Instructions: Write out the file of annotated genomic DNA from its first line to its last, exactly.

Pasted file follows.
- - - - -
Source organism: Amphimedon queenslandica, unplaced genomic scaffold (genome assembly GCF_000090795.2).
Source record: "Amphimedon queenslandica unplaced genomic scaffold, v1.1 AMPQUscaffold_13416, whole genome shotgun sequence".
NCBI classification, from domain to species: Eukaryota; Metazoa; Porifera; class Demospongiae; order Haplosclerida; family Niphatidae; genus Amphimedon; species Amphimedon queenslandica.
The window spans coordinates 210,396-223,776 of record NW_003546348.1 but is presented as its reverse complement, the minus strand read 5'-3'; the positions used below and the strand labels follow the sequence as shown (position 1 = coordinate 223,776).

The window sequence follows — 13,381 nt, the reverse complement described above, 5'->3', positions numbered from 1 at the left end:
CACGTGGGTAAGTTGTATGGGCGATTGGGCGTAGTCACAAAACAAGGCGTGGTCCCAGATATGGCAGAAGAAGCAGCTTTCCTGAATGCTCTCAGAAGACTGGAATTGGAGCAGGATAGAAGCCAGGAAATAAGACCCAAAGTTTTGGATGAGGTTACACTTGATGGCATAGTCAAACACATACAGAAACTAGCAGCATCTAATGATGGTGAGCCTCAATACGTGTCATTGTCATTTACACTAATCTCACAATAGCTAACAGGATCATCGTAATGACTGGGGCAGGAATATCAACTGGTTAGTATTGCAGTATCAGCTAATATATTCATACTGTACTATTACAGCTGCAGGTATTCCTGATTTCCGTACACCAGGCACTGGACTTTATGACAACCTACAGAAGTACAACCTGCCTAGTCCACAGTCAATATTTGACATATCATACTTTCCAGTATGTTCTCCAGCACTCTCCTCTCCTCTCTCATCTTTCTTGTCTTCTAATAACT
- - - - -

Source organism: Amphimedon queenslandica, unplaced genomic scaffold (genome assembly GCF_000090795.2).
Source record: "Amphimedon queenslandica unplaced genomic scaffold, v1.1 AMPQUscaffold_13416, whole genome shotgun sequence".
NCBI classification, from domain to species: Eukaryota; Metazoa; Porifera; class Demospongiae; order Haplosclerida; family Niphatidae; genus Amphimedon; species Amphimedon queenslandica.
The window spans coordinates 210,396-223,776 of record NW_003546348.1 but is presented as its reverse complement, the minus strand read 5'-3'; the positions used below and the strand labels follow the sequence as shown (position 1 = coordinate 223,776).

The window sequence follows — 13,381 nt, the reverse complement described above, 5'->3', positions numbered from 1 at the left end:
CACGTGGGTAAGTTGTATGGGCGATTGGGCGTAGTCACAAAACAAGGCGTGGTCCCAGATATGGCAGAAGAAGCAGCTTTCCTGAATGCTCTCAGAAGACTGGAATTGGAGCAGGATAGAAGCCAGGAAATAAGACCCAAAGTTTTGGATGAGGTTACACTTGATGGCATAGTCAAACACATACAGAAACTAGCAGCATCTAATGATGGTGAGCCTCAATACGTGTCATTGTCATTTACACTAATCTCACAATAGCTAACAGGATCATCGTAATGACTGGGGCAGGAATATCAACTGGTTAGTATTGCAGTATCAGCTAATATATTCATACTGTACTATTACAGCTGCAGGTATTCCTGATTTCCGTACACCAGGCACTGGACTTTATGACAACCTACAGAAGTACAACCTGCCTAGTCCACAGTCAATATTTGACATATCATACTTTCCAGTATGTTCTCCAGCACTCTCCTCTCCTCTCTCATCTTTCTTGTCTTCTAATAACT